By J. Stephen Spence
One of the most common issues I hear about sublimation is when people are trying to use white text or white lines (especially thin ones) on a colored background â€“ especially black.
And itâ€™s true â€“ this can be a pain â€“ but: There is an easy solution to most of these problems. What happens is, because we canâ€™t sublimate white, gold or silver, the way we get these colors in our designs is to use a substrate of that color. Rather than sublimating ink or toner to create those colors, we literally leave holes in our design where the substrate can show through â€“ thatâ€™s simple enough.
What happens however is the absence of ink or toner makes it easy for the ink around the edges of the â€œholesâ€ to migrate or press inward into the empty space (nature hates a vacuum and all that). This causes very fine â€œholesâ€ to actually close up, especially with the strongest of the colors which is black.
There is no way to stop this from happening. What we can do however, is compensate for it and thatâ€™s fairly easy.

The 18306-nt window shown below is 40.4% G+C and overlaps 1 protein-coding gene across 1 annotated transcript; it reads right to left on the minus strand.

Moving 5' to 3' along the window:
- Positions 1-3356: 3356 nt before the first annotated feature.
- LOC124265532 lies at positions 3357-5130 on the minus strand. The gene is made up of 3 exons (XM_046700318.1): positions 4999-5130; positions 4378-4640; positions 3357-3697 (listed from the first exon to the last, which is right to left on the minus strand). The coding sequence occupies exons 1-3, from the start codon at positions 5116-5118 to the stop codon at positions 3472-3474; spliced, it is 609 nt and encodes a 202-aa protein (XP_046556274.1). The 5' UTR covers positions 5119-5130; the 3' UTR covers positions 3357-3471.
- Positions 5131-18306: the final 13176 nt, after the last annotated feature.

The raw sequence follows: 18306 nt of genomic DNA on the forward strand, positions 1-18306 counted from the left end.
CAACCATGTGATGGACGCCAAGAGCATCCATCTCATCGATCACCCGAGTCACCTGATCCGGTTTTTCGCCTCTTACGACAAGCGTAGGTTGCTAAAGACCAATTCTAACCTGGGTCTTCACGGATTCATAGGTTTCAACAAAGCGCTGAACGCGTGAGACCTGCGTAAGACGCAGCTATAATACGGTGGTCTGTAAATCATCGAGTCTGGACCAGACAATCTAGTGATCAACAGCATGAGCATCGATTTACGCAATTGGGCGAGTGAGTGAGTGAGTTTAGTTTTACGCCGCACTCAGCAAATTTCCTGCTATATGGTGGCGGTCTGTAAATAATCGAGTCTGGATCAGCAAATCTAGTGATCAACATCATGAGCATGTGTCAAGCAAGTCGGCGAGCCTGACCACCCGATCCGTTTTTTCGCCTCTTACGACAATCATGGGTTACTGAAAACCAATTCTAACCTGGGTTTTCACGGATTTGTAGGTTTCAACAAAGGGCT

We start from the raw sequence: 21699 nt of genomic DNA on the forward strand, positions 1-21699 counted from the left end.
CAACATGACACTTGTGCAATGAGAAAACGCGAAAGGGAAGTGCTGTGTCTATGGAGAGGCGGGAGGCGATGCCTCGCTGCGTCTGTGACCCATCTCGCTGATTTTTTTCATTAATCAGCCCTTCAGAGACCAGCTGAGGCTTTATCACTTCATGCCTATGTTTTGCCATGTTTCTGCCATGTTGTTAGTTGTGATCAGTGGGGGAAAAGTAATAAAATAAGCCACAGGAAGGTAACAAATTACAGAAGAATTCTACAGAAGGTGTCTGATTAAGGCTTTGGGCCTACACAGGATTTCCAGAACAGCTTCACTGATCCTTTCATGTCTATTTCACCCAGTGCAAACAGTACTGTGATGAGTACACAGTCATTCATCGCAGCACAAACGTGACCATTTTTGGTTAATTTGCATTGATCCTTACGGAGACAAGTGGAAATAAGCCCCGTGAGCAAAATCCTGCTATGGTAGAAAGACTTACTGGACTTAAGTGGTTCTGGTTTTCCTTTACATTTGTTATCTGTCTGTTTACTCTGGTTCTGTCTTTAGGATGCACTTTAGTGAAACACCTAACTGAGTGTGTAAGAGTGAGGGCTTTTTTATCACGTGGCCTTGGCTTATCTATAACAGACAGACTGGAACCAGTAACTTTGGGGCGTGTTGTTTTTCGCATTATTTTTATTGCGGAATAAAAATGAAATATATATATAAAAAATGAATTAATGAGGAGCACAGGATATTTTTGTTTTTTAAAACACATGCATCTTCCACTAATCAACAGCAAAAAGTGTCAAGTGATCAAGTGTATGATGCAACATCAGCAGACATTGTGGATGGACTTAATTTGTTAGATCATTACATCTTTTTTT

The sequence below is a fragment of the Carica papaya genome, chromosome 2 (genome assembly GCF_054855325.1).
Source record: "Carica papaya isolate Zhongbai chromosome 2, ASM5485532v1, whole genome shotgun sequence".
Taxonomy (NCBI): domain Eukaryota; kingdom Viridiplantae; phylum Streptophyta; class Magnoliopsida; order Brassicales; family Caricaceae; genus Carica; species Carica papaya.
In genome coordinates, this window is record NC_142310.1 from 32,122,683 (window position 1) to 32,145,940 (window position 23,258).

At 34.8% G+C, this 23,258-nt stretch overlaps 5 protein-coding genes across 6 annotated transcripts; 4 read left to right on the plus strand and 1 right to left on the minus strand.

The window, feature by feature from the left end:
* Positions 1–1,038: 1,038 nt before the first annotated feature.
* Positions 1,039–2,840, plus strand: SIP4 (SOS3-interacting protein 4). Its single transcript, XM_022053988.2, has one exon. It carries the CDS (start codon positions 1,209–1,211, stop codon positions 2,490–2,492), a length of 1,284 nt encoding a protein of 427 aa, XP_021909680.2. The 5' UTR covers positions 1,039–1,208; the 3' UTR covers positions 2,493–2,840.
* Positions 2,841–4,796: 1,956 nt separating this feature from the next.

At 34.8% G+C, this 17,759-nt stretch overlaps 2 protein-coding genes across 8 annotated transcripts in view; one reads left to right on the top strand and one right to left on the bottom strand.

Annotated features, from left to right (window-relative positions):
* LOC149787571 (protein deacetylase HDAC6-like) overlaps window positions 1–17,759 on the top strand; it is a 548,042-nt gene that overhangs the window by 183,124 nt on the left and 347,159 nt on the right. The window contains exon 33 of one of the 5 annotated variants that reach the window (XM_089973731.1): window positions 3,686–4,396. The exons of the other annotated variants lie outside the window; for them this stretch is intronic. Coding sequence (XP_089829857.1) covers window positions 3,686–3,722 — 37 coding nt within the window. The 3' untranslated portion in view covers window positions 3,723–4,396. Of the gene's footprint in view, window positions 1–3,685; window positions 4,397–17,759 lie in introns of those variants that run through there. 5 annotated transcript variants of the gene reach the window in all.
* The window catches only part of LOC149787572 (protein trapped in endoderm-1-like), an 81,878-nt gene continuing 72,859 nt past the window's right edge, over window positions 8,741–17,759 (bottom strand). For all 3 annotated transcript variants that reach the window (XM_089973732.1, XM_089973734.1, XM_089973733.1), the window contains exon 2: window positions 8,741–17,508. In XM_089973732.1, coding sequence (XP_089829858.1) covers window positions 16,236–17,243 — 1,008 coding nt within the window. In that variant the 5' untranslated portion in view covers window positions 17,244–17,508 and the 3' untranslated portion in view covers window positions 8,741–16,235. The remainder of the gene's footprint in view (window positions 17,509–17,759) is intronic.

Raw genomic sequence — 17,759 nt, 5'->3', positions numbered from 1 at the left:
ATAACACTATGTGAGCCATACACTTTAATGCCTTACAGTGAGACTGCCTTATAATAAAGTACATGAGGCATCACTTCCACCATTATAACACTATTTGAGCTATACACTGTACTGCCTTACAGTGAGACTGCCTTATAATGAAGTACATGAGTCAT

When using text, just add a thin white outline to the text. That is usually enough to offset any migration. If it isnâ€™t, beef up the outline slightly. Depending on the size of text being used, you can often add a 2 or even a 4 point outline which makes the text look bloated on the screen but will make it look just right in the finished product.
The larger the text is, the less you will have to worry about this but if you are using less than 14 point, you will probably need to apply the technique. Very small white text, say less than 10 point, is even more demanding. To get nice tiny text, not only will you need to beef up the width as much as possible but you will also need to remember the three things that make sublimation work well:
Accurate temperature on your press.
The right amount of time in the press.
The right amount of pressure in your press.
And Iâ€™ll add a fourth, cooling the product as quickly as possible after pressing to stop the sublimation process.
With white lines, the same problem exists but you canâ€™t add an outline to a line so the solution is just to beef up the line. If you want a 1 point line, use a 2 point or even a 3 point. If you want a 4 point line, use a 6 point, etc.
You may have to experiment a bit to find what is right for your press and graphic but after you do it awhile, you will know almost instinctively how much to beef things up to get a good finished product.
To learn more about printing white text and lines, check out CondeTV for â€œWorking with White Text & Linesâ€.